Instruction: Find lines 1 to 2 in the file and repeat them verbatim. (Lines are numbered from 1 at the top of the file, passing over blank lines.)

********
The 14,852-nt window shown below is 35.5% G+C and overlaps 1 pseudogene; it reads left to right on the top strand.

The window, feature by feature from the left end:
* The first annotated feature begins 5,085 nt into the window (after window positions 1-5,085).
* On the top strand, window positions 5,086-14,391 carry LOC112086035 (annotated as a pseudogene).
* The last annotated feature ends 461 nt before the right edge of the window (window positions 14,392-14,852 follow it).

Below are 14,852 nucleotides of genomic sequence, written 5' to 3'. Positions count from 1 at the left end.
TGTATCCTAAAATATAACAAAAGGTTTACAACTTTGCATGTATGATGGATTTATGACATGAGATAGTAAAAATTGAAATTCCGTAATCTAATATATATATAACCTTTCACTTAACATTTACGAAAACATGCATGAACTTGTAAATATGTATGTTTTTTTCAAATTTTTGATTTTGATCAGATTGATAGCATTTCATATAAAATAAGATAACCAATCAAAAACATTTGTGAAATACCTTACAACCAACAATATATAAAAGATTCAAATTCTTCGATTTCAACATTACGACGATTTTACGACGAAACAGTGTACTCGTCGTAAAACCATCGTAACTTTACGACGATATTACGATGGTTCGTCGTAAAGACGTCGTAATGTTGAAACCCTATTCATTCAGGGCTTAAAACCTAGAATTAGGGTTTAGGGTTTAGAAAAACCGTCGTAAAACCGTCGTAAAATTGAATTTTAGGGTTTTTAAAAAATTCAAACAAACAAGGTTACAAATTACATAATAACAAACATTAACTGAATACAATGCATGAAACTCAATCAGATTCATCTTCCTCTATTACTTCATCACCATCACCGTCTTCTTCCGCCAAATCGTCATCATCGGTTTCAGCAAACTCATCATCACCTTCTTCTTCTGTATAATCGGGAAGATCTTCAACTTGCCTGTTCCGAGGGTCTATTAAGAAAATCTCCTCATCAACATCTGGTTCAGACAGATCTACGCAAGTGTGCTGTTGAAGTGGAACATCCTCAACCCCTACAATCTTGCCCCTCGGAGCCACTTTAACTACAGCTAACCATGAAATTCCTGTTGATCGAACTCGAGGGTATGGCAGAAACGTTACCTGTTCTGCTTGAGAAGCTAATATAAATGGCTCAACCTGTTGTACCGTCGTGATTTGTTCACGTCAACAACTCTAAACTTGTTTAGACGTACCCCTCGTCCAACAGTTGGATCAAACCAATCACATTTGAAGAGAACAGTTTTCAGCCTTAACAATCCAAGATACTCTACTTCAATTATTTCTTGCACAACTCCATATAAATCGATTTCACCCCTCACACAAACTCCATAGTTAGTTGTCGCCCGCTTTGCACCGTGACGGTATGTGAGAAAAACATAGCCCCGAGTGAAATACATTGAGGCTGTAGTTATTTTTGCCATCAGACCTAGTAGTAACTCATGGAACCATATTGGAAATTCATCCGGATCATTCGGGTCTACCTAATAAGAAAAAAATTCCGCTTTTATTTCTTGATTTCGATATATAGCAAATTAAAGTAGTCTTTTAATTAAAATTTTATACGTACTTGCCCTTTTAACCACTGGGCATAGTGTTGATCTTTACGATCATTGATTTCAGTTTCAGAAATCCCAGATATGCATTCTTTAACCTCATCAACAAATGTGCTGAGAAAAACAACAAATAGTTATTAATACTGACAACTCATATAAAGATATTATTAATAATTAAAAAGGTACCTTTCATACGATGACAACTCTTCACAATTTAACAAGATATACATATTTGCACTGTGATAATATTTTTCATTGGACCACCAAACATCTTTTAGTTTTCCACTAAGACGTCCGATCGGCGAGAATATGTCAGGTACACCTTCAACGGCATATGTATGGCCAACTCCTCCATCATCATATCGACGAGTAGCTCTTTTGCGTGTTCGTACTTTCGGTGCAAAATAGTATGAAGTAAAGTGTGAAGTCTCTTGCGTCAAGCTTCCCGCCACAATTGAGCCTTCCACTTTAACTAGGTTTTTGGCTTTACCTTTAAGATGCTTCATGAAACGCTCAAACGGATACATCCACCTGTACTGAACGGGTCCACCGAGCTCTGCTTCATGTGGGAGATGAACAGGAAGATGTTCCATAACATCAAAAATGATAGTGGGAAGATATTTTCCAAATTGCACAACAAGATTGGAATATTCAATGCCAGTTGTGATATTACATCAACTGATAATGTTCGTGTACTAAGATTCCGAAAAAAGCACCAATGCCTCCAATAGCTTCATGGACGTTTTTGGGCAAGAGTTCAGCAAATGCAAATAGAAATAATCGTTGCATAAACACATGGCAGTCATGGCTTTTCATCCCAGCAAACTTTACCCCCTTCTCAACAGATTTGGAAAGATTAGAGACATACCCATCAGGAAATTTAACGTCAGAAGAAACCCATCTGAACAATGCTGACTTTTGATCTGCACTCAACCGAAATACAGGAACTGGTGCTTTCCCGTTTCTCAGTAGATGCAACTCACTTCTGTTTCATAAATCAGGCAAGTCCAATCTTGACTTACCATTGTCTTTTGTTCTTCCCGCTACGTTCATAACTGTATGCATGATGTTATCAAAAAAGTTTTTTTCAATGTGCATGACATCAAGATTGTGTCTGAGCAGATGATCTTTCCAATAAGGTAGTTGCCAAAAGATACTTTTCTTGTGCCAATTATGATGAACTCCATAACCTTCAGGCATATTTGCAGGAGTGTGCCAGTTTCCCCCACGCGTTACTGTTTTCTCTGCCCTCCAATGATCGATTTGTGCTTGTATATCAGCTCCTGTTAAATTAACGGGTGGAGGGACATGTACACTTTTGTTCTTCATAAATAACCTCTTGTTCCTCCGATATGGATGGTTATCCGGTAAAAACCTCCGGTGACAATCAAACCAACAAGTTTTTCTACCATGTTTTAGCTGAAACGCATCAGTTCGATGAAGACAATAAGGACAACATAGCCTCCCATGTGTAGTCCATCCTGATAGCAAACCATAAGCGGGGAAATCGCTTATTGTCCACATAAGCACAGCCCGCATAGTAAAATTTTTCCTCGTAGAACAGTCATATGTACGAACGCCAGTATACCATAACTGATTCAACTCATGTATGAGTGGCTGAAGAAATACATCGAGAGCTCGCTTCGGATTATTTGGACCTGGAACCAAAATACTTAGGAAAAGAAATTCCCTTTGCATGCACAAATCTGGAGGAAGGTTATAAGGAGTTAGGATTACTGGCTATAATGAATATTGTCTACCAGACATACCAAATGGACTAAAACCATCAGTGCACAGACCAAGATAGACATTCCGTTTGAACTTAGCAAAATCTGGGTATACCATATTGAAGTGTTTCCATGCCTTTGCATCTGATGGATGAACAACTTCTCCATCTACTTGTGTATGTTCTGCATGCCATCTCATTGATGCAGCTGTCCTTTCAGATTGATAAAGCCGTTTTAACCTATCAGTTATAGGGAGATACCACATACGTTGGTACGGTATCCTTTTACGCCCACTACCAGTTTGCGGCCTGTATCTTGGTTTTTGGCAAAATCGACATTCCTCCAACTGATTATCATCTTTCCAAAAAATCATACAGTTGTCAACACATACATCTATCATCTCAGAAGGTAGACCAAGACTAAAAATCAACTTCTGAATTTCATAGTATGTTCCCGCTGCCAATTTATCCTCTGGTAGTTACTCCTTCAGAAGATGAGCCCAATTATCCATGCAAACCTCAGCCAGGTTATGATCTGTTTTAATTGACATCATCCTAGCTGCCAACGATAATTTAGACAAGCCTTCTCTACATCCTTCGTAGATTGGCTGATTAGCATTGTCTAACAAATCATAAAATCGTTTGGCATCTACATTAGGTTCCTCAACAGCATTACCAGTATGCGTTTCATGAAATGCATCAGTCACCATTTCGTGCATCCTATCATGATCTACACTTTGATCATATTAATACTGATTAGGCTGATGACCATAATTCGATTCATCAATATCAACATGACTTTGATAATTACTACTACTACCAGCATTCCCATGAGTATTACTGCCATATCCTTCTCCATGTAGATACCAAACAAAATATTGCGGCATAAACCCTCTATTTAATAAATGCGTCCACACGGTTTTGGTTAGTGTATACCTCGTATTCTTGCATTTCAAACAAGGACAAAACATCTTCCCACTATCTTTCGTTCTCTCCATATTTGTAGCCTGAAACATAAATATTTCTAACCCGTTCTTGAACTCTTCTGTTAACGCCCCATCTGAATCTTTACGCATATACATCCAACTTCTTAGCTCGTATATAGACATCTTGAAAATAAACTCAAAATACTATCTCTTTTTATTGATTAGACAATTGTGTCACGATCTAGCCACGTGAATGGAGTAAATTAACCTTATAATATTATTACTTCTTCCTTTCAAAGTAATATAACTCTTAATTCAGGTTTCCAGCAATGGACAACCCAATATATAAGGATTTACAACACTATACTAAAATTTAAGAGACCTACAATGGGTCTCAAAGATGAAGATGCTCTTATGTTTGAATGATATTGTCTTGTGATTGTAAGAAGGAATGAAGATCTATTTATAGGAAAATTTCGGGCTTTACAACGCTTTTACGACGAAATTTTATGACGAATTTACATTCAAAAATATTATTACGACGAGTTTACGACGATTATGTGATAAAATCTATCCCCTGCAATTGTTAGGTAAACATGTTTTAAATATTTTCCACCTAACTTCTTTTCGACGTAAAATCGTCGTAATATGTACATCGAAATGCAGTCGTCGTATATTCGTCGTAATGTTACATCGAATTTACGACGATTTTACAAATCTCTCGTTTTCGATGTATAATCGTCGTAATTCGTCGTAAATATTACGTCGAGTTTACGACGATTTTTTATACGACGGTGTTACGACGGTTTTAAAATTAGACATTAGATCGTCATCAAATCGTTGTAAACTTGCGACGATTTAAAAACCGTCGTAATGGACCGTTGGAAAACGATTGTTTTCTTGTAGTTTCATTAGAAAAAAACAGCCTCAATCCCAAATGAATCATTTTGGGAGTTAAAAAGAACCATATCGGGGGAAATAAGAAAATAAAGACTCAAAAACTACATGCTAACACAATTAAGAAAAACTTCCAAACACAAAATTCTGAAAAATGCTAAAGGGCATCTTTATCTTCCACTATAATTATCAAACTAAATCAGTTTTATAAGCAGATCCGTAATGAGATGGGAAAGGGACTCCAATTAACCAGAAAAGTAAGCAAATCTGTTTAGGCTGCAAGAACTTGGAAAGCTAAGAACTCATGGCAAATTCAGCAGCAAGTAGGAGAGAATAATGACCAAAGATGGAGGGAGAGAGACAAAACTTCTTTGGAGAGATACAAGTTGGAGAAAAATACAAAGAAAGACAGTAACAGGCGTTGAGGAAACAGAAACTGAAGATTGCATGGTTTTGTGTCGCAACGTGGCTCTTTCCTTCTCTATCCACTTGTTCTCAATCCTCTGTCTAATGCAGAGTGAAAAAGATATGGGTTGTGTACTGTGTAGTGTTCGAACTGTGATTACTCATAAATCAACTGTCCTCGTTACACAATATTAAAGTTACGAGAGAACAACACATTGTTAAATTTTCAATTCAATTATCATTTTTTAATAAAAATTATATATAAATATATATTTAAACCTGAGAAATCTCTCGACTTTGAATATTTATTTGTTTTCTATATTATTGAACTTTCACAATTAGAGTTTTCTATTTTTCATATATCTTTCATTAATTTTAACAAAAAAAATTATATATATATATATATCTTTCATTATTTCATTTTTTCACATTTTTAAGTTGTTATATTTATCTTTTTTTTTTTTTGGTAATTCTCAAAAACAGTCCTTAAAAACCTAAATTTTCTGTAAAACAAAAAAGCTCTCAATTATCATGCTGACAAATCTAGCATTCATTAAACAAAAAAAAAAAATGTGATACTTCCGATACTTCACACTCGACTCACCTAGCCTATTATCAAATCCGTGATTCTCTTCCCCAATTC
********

The 14,852-nt window shown below is 35.5% G+C and overlaps 1 pseudogene; it reads left to right on the top strand.

The window, feature by feature from the left end: